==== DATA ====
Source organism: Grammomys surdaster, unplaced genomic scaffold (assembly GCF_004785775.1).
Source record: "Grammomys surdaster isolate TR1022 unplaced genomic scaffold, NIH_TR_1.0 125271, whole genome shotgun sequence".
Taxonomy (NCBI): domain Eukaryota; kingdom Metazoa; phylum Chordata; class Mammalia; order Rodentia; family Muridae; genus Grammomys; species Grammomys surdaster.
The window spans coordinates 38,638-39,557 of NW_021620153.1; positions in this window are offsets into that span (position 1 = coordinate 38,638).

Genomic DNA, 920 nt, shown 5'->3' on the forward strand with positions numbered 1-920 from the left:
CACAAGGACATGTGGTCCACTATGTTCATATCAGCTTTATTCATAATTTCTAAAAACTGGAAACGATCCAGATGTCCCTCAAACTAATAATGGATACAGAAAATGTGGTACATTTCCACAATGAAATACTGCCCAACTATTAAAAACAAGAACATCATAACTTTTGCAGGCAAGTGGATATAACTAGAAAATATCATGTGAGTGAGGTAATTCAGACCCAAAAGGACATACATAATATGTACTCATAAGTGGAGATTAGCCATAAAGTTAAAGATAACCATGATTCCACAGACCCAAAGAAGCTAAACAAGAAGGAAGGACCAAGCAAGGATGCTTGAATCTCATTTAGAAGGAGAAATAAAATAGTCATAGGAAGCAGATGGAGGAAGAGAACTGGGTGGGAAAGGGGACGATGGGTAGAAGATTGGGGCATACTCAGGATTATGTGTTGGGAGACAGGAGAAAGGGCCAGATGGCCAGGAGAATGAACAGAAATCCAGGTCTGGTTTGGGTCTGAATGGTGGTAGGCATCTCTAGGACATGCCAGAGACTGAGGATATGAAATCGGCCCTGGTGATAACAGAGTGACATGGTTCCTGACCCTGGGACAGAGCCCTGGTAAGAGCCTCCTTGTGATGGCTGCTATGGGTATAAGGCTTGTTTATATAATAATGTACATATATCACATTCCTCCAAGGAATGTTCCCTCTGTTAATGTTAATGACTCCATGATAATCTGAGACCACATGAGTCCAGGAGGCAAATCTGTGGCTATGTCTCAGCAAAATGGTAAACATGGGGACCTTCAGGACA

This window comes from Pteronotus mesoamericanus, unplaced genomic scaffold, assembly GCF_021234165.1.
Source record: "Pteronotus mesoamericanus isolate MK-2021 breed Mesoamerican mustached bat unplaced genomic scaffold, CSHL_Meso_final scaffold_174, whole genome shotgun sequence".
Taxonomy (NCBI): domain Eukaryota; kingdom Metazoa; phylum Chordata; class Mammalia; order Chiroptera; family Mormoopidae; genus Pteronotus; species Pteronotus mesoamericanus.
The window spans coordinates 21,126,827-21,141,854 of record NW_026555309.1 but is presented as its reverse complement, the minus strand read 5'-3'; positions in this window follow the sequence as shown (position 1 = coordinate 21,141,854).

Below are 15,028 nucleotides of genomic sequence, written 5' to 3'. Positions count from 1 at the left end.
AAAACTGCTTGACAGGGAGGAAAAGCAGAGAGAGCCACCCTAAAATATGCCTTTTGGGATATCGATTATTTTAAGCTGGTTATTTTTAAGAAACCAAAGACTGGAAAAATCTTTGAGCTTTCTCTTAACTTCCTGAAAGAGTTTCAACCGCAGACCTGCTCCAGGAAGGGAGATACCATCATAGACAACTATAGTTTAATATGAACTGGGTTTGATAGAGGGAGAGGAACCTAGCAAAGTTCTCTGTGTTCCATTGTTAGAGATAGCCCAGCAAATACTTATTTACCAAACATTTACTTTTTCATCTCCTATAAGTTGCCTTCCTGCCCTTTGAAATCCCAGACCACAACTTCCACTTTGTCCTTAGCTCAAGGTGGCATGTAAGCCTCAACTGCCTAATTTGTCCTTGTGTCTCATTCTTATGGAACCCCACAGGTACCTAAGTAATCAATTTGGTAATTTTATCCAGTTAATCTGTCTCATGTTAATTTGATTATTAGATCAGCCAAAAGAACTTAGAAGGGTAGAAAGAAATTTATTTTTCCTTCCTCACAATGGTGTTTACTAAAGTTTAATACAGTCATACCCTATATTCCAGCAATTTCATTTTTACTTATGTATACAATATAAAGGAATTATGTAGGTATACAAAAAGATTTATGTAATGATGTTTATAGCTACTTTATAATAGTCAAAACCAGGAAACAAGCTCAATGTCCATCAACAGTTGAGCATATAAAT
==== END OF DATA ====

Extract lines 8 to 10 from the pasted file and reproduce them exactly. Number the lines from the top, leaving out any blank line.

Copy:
Source record: "Pteronotus mesoamericanus isolate MK-2021 breed Mesoamerican mustached bat unplaced genomic scaffold, CSHL_Meso_final scaffold_174, whole genome shotgun sequence".
Taxonomy (NCBI): domain Eukaryota; kingdom Metazoa; phylum Chordata; class Mammalia; order Chiroptera; family Mormoopidae; genus Pteronotus; species Pteronotus mesoamericanus.
The window spans coordinates 21,126,827-21,141,854 of record NW_026555309.1 but is presented as its reverse complement, the minus strand read 5'-3'; positions in this window follow the sequence as shown (position 1 = coordinate 21,141,854).